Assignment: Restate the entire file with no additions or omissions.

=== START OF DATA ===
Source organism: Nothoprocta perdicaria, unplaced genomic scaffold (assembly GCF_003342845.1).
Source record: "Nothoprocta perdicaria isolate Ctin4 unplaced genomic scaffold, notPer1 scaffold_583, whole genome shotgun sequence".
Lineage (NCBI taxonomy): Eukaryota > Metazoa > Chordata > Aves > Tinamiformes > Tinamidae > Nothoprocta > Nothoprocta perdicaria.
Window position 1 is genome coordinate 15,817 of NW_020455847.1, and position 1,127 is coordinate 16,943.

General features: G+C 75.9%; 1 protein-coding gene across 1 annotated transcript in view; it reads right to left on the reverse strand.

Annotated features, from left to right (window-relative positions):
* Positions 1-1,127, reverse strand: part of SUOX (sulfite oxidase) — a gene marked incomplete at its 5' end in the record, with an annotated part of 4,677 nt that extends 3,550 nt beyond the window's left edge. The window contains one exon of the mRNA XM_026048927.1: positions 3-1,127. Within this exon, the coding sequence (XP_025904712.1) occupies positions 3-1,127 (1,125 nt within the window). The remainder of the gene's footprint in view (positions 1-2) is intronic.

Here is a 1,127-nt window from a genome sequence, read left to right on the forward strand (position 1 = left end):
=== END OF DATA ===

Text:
Source organism: Nothoprocta perdicaria, unplaced genomic scaffold (assembly GCF_003342845.1).
Source record: "Nothoprocta perdicaria isolate Ctin4 unplaced genomic scaffold, notPer1 scaffold_583, whole genome shotgun sequence".
Lineage (NCBI taxonomy): Eukaryota > Metazoa > Chordata > Aves > Tinamiformes > Tinamidae > Nothoprocta > Nothoprocta perdicaria.
Window position 1 is genome coordinate 15,817 of NW_020455847.1, and position 1,127 is coordinate 16,943.

General features: G+C 75.9%; 1 protein-coding gene across 1 annotated transcript in view; it reads right to left on the reverse strand.

Annotated features, from left to right (window-relative positions):
* Positions 1-1,127, reverse strand: part of SUOX (sulfite oxidase) — a gene marked incomplete at its 5' end in the record, with an annotated part of 4,677 nt that extends 3,550 nt beyond the window's left edge. The window contains one exon of the mRNA XM_026048927.1: positions 3-1,127. Within this exon, the coding sequence (XP_025904712.1) occupies positions 3-1,127 (1,125 nt within the window). The remainder of the gene's footprint in view (positions 1-2) is intronic.

Here is a 1,127-nt window from a genome sequence, read left to right on the forward strand (position 1 = left end):